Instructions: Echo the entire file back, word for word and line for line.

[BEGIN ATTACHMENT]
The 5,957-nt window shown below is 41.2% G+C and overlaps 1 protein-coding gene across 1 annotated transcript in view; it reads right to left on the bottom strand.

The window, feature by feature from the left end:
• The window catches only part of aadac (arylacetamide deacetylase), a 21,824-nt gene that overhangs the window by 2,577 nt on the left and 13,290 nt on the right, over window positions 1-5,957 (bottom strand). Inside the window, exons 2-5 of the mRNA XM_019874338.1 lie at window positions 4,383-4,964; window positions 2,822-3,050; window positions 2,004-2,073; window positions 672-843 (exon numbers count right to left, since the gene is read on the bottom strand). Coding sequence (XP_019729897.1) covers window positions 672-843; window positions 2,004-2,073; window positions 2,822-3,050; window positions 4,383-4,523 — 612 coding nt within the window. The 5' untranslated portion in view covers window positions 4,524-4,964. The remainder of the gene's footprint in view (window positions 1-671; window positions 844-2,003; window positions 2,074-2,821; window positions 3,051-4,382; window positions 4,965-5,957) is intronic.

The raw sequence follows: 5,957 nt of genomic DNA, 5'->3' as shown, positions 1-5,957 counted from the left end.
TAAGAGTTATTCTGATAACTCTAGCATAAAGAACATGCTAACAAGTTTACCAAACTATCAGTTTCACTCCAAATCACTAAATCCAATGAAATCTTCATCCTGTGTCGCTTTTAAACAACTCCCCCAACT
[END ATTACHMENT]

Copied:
The 5,957-nt window shown below is 41.2% G+C and overlaps 1 protein-coding gene across 1 annotated transcript in view; it reads right to left on the bottom strand.

The window, feature by feature from the left end:
• The window catches only part of aadac (arylacetamide deacetylase), a 21,824-nt gene that overhangs the window by 2,577 nt on the left and 13,290 nt on the right, over window positions 1-5,957 (bottom strand). Inside the window, exons 2-5 of the mRNA XM_019874338.1 lie at window positions 4,383-4,964; window positions 2,822-3,050; window positions 2,004-2,073; window positions 672-843 (exon numbers count right to left, since the gene is read on the bottom strand). Coding sequence (XP_019729897.1) covers window positions 672-843; window positions 2,004-2,073; window positions 2,822-3,050; window positions 4,383-4,523 — 612 coding nt within the window. The 5' untranslated portion in view covers window positions 4,524-4,964. The remainder of the gene's footprint in view (window positions 1-671; window positions 844-2,003; window positions 2,074-2,821; window positions 3,051-4,382; window positions 4,965-5,957) is intronic.

The raw sequence follows: 5,957 nt of genomic DNA, 5'->3' as shown, positions 1-5,957 counted from the left end.
TAAGAGTTATTCTGATAACTCTAGCATAAAGAACATGCTAACAAGTTTACCAAACTATCAGTTTCACTCCAAATCACTAAATCCAATGAAATCTTCATCCTGTGTCGCTTTTAAACAACTCCCCCAACT